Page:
You’ll be tempted to make-up the living Jews to represent their difficult life. You know, hollow eyes, etc. I would not. Make this concession for the sake of musical theater, and make the daughters (and most of the characters) presentable if not appealing. We have to like these people, accept them, care for them. (But not feel sorry for them. The point of the show is that they keep going, they are survivors.)

KEY PERSONNEL (The ones you MUST get right.):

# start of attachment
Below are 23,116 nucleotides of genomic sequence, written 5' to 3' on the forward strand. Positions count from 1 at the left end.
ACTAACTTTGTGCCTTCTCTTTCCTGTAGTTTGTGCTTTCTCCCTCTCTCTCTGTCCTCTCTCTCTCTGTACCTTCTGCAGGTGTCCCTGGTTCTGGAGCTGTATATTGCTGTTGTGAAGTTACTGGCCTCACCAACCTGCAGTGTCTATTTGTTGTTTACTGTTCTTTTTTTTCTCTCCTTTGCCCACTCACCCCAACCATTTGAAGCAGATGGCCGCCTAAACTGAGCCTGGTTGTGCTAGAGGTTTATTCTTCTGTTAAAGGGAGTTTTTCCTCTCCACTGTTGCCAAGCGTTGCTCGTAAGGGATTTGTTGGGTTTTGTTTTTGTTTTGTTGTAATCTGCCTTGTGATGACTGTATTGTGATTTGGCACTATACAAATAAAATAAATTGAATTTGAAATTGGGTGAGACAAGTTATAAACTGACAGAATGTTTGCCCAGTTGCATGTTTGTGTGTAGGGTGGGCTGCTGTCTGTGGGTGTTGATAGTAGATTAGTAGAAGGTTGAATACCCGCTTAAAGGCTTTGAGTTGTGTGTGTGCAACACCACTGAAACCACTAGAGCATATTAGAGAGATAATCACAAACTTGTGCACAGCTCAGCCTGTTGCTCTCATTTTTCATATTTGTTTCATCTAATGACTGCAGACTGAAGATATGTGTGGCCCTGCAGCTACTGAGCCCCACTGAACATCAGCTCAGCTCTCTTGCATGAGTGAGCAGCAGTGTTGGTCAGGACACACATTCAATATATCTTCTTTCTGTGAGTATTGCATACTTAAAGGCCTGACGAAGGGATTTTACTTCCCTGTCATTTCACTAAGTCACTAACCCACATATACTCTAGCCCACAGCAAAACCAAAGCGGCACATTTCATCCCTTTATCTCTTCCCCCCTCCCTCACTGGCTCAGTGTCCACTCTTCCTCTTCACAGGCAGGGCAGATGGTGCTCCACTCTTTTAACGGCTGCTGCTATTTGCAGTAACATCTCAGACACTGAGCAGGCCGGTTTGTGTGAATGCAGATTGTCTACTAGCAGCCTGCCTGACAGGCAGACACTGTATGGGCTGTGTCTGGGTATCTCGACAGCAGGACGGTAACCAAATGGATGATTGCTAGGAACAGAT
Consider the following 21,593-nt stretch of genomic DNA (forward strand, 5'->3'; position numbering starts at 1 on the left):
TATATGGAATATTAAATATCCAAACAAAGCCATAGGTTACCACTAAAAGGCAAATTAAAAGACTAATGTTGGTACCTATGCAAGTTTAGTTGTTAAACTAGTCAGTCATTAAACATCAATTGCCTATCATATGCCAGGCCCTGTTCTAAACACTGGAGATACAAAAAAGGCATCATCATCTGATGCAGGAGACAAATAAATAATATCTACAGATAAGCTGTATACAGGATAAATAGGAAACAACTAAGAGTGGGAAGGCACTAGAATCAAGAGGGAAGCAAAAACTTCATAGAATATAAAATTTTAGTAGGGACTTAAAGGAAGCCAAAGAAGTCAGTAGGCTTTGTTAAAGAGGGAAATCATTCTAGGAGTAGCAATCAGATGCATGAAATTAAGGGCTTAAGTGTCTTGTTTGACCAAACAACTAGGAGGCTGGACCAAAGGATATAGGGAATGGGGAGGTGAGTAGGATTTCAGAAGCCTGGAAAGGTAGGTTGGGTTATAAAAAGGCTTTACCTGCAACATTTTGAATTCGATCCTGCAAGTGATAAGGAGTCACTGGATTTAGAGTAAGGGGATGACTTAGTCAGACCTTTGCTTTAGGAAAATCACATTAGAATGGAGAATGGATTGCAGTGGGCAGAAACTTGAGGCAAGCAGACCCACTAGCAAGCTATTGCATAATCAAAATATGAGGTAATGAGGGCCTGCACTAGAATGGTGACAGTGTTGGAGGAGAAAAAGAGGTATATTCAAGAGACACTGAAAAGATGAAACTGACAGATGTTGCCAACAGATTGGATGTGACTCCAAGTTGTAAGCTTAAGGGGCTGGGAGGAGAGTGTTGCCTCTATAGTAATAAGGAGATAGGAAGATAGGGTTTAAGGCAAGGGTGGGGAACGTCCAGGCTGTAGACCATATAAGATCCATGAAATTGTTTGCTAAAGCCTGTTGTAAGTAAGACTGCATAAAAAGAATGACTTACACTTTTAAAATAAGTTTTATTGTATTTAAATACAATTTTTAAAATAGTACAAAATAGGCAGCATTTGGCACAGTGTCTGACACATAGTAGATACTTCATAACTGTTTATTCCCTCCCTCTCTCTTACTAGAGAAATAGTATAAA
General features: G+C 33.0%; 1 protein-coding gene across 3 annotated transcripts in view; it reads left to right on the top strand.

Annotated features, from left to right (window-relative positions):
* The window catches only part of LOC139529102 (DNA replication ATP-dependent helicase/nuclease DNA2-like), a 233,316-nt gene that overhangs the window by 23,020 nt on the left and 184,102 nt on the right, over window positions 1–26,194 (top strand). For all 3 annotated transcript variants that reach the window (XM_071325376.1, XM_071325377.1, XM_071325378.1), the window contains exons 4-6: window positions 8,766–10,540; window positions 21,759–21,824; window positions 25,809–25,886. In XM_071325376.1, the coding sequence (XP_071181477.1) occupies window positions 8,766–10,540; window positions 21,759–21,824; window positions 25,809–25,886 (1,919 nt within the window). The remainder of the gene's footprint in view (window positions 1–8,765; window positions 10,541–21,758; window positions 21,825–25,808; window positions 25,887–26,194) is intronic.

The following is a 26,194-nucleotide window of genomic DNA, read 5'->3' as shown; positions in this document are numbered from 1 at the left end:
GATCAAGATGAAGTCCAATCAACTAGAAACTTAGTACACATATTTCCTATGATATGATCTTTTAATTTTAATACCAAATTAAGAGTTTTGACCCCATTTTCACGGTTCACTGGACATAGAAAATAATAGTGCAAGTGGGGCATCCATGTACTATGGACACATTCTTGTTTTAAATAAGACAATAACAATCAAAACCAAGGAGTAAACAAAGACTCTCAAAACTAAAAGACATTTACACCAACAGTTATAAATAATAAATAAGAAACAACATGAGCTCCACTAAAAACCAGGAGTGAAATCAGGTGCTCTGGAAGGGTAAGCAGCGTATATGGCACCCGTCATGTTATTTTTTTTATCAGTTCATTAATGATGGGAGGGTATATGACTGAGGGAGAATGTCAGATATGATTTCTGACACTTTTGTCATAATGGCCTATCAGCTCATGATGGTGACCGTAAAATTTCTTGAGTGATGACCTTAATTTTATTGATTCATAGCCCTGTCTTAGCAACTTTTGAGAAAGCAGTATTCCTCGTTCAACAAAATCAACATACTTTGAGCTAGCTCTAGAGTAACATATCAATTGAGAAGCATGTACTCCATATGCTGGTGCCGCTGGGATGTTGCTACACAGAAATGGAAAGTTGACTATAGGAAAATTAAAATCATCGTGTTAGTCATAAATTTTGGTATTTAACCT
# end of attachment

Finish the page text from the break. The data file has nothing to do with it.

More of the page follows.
Director, Choreographer, Set Designer, Lighting Designer, Tevye (and if you don’t have your Tevye, don’t do this show. Fiddler is a “star vehicle”, a show built to showcase a great and usually beloved talent. I can’t emphasize this enough.)

I love this show, pretty much everything about it. You will, too, if you do it well. It is a show that draws an audience easily, almost every time it’s produced. As is true of many large musicals, it costs more to do than a play or smaller show - but the rewards can be commensurately greater. I think Fiddler is not a good show for a new acting group, or a small one. It’s needs are too great and too sophisticated. But if you’re group has some experience and decent support, you could not pick a more wonderful show to present.